This rant is a break from the haha, and a chance for an interesting discussion. If you are in the mood for some funnies, why not check out this jem from our back catalogue:
And now, a serious rant:
Some of you folks know I am back to school, and I have been reintroduced to my old arch-nemesis, social science. Oh, just to clarify, not any one specific social science is my arch nemesis. It’s actually ALL of the social sciences. Group elements of psychology, sociology, social anthropology, communications theory, and to some extent economics. I won’t even attempt to classify philosophy in here.
Without spending pages and pages comparing the implementation of the scientific method in pure sciences and the “social” sciences, I will skip right to my main concerns.
1. The social sciences are largely failed sciences, because they are based on generalities which are subject to the whim of popular culture, the enculturation of the subjects and the researchers, and more importantly, presumptions about whole groups of people.
2. Social scientific “fact” has a shorter half life than pure science, and the demonstrable exceptions to the theories are manifold, and more dependent on statistical analysis of variation to be provable.
Any science that dwells in generalities, to me at least, is open to bias. However, if bell-curve racism is on your greatest-hits list, then you are going to love recent gender research.
Social scientific research into all kinds of matters has been tailored to the mood of the times for years. It was factually provable that women were too intellectually delicate to vote some time ago. Don’t even get me started on the ridiculous stereotype minefield that is the communications concept of “genderlect”.
Of course, my Humanist and egalitarian bias is a convenient position for convincing college girls that I am all sensitive and shit. But I assure you, the real problem here is not that I think there are no discernible, testable variations along gender lines. My concern is that the very things we seek to reveal as guideposts for a true understanding of the differences between humans are, for the most part, socially constructed. What we can prove with hard science is not a consistent determinant of behaviour. I would like to reiterate that point: Factual tangible science does not alone provide us with accurate tools categorizing the complexity of human behaviours by race, gender, age, or hamster preference.
Gender research in children has been struggling along gamely as well. While the pure sciences can demonstrate differences in neurobiology, these developmental differences are not supported into adulthood. Adult males and females, by around age 30, have all caught up with each other.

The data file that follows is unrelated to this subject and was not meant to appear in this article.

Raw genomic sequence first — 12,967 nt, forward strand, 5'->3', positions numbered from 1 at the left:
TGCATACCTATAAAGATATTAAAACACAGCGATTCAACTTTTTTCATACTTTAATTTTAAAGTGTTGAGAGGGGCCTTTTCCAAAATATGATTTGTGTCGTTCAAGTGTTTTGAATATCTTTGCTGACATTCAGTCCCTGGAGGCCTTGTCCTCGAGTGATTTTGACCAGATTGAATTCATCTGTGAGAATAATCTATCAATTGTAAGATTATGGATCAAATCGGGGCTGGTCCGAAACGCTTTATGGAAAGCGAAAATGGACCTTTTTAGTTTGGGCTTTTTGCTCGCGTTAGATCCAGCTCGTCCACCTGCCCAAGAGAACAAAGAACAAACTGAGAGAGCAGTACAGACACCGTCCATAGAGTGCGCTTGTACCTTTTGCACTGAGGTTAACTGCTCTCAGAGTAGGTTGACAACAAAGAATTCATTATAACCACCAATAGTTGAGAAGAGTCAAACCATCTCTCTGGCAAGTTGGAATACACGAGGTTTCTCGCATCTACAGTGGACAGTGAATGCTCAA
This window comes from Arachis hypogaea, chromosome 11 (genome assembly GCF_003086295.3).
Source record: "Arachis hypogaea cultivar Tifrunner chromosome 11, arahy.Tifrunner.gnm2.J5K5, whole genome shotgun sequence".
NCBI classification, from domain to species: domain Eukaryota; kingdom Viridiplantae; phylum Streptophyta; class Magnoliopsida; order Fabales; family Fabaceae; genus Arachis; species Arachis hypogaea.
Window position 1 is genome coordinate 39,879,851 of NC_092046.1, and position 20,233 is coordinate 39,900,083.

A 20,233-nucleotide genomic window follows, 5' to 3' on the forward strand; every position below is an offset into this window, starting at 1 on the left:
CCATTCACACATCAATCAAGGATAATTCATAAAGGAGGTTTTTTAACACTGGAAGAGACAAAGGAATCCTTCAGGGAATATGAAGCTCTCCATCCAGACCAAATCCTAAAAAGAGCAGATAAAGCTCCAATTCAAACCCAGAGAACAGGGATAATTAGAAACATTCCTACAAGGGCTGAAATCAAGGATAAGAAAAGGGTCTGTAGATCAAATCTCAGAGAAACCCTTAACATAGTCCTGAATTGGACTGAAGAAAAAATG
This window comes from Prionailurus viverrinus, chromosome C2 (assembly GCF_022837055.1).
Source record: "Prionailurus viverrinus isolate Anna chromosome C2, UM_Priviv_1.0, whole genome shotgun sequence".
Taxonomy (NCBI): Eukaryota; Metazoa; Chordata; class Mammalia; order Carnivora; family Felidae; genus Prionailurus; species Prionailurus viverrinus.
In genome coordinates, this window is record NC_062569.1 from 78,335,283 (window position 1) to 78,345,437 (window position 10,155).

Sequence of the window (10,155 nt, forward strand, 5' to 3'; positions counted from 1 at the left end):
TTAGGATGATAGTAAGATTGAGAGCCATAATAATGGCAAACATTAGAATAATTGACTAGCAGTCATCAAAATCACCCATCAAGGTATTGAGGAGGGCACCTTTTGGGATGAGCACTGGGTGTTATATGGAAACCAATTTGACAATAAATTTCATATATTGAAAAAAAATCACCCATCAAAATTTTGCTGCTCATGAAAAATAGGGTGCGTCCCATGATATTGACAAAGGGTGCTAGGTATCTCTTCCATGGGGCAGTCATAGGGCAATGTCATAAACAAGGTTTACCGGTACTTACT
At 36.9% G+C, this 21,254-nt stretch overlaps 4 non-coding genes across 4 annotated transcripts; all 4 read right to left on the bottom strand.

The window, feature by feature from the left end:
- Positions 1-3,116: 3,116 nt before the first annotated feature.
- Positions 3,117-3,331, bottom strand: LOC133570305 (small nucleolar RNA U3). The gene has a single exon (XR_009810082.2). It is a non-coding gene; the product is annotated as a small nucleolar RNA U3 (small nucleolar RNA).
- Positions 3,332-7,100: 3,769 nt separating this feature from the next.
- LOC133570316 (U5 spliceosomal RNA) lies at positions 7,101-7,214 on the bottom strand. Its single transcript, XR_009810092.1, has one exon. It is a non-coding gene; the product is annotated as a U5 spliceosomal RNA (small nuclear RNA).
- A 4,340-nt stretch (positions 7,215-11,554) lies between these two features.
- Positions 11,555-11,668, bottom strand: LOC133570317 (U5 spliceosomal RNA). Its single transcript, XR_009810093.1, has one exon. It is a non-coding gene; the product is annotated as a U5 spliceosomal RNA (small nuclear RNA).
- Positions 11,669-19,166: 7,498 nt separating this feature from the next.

The concern for some time has been that there are (supposedly) testable differences in certain mathematical and spatial abilities in boys that girls struggle with. In the early nineties, the problematic idea that boys were somehow getting ahead was blamed on patriarchal enculturation. Programs were developed to foster girls’ self esteem in math and sciences. Later, in the early 2000′s, physical neurobiological differences were the source of these problems, and this was simply a matter of differences in brain development- perhaps if math were more based in context, and less in abstractions, the immature female brain might be better suited to deal with such matters? After all, young women had such advantages in social matters, languages, and organizational ability over young men.
Here’s the problem though. Some current research suggests that there are no statistical differences between mathematical ability in boys and girls. AT ALL. No difference. So what have we been proving is “fact” and arguably “true” for 25 years? Well, essentially nothing. The hard science about differences in brain development adds up, on the human level, to precisely dick all- Of course, that is a social scientific result, so it could just as easily be disproven…
Here is the fundamental problem with the Great Social Sciences. Generalizations are valueless, ineffective and extremely dependent on the worldview of the researchers involved.
For some time, I have had a theory I have been wanting to put to the test. Suppose we divide a group of children into “red hats” and “blue hats”. Then, we spend years tracking them. We tell the community at large that there are correlations between behaviour types and academic abilities of red hats and blue hats. Then, we allow researchers to study the test results, the blood types, the musical skill, the stool samples of both groups. I argue that we would quickly notice trends in the arbitrary red-hat-blue-hat divisions, trends with which we could predict behaviour, trends which were statistically demonstrable.
I must assure you that these variations would be statistically demonstrable. If there were any black and white truths to the behaviours and abilities of red hats and blue hats, there would be no need for statistical analysis. Any old chart would show that all blue hats are unable to write poetry. It is for that reason that statistics are so insidious. They show us differences (they expose deviants?) too small to be consistent, too small to be casually observable, and yet they are treated with with the same weight and importance of obviously quantifiable data.
Where social sciences fail are in the complexity and elegance of humanity. That which we seek to define runs in waters precisely as deep as that which we already believe. Even in the case where we choose to believe the opposite of the popular conception, we are simply creating arguments to support an equally intangible alternative.
Of course, you may all choose to disagree with me, because I am a red hat.